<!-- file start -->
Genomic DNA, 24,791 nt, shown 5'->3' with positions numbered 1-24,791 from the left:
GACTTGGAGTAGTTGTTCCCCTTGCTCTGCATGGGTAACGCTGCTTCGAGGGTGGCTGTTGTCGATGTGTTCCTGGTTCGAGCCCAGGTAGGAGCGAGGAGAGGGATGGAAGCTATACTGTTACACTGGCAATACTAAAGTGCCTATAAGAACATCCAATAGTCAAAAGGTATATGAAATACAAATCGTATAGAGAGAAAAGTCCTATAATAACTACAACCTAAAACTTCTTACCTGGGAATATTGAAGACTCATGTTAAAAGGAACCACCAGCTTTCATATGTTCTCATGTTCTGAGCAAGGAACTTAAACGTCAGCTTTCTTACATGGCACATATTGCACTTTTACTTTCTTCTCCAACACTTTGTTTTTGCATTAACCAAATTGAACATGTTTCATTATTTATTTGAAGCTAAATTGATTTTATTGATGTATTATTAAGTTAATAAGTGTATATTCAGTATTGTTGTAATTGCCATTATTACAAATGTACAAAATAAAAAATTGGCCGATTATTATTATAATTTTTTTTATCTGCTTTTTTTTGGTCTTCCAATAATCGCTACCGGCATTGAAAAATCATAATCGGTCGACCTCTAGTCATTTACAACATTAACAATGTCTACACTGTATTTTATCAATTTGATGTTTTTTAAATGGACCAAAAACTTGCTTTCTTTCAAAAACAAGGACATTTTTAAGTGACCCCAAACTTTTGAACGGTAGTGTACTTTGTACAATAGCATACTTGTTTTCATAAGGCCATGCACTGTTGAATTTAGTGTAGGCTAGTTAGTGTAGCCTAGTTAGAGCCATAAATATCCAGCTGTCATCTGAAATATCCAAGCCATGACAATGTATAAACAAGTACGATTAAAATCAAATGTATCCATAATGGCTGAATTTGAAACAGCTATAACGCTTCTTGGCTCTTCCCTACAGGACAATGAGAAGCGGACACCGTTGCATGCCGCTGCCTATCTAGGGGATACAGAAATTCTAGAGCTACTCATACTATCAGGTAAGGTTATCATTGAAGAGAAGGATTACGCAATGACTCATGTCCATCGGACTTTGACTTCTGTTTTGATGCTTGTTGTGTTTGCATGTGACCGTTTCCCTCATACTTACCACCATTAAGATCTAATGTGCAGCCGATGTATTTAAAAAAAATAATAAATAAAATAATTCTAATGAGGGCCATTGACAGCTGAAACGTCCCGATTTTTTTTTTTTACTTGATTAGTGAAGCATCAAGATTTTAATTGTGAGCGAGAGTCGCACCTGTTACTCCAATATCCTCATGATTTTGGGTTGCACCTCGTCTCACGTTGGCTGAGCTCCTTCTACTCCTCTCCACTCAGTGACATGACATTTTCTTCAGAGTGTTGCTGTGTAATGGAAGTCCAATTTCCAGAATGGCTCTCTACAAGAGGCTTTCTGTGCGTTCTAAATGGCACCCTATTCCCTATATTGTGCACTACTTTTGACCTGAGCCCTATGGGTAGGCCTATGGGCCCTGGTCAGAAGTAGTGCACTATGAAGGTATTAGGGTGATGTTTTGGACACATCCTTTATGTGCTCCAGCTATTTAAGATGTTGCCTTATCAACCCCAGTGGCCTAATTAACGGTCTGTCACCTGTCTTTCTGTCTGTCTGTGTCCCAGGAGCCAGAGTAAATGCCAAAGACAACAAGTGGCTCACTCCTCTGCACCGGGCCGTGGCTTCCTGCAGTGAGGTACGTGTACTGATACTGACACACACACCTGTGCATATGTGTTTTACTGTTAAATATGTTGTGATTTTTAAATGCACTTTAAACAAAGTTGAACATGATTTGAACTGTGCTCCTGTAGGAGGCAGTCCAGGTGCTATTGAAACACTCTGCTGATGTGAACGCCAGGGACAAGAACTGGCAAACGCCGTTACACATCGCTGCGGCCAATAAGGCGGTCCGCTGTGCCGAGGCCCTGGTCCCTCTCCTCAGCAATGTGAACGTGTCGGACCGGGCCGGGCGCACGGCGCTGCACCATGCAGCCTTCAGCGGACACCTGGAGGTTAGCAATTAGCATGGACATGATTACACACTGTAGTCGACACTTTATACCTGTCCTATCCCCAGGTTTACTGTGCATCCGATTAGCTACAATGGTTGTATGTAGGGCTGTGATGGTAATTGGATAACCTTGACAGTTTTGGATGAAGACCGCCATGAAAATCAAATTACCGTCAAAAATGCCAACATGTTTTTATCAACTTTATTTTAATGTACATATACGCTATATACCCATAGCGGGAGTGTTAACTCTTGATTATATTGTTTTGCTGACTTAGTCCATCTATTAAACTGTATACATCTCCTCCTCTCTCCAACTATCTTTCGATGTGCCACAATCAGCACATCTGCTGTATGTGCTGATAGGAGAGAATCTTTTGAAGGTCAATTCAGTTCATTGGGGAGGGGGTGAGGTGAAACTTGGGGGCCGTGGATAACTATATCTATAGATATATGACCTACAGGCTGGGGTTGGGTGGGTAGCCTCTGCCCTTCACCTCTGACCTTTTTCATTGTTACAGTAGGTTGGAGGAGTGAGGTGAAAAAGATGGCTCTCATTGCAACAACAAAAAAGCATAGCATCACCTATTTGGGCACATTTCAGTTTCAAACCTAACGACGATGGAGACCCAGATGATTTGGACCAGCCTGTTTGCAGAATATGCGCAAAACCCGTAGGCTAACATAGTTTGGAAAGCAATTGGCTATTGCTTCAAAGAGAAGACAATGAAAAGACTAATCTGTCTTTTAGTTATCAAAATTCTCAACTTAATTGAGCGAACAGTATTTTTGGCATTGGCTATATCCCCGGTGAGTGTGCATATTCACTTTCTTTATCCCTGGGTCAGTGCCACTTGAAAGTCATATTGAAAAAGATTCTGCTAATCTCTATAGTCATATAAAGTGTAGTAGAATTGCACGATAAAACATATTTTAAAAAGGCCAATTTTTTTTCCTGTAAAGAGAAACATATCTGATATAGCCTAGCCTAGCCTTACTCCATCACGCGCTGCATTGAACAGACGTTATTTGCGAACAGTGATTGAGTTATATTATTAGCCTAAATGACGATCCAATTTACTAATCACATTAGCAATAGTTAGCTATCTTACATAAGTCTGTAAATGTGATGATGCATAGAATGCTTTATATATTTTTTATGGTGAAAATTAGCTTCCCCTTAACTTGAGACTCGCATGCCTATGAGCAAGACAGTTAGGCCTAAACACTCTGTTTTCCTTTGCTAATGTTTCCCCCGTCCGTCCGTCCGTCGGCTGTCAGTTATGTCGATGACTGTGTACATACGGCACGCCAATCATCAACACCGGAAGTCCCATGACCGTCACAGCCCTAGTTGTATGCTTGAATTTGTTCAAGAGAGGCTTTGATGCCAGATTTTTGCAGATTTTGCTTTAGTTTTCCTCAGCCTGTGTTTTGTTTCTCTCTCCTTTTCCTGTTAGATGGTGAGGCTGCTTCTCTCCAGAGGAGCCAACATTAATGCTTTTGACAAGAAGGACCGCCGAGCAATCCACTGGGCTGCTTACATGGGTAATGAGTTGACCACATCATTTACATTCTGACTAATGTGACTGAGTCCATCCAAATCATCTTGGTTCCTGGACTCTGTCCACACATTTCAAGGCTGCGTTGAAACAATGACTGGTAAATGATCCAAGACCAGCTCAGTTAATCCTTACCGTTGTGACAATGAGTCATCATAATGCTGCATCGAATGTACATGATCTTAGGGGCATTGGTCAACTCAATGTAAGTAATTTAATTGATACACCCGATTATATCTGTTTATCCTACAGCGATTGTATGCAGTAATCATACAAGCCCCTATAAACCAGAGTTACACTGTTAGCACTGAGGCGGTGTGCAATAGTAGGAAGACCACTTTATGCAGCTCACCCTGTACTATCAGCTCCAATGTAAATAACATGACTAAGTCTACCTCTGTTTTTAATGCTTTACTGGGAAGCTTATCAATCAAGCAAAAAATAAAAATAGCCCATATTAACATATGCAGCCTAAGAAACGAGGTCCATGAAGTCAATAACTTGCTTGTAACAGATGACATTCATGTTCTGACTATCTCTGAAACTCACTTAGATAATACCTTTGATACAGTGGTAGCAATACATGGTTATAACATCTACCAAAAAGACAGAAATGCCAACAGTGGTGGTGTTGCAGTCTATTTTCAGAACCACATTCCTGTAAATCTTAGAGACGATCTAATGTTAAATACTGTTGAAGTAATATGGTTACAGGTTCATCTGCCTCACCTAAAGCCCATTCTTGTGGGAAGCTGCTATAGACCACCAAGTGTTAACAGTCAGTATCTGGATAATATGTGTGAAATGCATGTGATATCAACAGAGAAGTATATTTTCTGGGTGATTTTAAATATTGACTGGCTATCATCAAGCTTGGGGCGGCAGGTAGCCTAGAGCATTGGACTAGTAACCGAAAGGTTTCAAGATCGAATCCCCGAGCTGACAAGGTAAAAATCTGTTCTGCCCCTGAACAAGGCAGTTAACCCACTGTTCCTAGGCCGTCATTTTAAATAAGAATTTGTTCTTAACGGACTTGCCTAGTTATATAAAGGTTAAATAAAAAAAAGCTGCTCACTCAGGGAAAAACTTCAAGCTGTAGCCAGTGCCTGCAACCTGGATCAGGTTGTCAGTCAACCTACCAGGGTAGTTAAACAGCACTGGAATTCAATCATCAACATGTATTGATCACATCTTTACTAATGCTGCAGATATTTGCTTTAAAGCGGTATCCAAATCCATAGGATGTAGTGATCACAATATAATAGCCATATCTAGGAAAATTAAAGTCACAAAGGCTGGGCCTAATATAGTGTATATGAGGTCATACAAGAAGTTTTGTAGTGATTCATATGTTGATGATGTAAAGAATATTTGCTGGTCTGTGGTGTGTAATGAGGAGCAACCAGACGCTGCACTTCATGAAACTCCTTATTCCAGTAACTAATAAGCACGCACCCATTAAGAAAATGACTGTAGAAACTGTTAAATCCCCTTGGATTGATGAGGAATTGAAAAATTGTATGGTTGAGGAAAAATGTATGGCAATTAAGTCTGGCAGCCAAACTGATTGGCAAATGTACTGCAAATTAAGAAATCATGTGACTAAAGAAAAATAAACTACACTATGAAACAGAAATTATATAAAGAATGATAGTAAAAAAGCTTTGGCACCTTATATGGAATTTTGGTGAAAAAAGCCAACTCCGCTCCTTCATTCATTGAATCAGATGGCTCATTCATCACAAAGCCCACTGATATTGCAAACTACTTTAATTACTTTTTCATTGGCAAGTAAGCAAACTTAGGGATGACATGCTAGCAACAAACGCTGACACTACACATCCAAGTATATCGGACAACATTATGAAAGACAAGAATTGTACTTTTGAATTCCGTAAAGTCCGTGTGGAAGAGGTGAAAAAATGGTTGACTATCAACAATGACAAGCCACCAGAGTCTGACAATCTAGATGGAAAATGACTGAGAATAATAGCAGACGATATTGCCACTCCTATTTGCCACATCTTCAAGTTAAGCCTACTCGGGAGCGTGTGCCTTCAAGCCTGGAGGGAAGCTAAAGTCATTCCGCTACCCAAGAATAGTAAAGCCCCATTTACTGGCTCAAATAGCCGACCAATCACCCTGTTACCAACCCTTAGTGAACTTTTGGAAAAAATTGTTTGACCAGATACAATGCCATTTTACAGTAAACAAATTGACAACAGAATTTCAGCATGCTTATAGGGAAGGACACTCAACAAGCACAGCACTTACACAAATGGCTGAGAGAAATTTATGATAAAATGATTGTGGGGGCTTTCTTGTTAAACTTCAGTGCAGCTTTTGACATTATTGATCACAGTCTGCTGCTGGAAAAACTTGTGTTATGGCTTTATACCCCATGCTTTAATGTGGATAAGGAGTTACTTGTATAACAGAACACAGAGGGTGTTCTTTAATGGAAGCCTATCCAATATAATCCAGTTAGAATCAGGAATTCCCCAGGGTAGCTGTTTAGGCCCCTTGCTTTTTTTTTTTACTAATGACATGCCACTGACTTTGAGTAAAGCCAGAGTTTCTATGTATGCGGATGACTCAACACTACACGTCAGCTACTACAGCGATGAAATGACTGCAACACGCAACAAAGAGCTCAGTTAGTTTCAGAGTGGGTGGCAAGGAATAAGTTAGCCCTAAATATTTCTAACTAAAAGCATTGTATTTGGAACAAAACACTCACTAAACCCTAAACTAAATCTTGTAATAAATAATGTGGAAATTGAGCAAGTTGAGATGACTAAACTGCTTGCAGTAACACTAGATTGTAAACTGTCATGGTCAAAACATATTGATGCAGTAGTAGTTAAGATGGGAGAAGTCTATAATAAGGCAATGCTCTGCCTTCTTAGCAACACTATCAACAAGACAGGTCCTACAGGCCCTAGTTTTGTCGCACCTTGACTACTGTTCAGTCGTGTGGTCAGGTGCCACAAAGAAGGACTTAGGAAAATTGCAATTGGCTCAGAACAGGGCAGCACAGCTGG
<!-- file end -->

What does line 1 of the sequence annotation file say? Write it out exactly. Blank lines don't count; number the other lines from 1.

Genomic DNA, 24,791 nt, shown 5'->3' with positions numbered 1-24,791 from the left: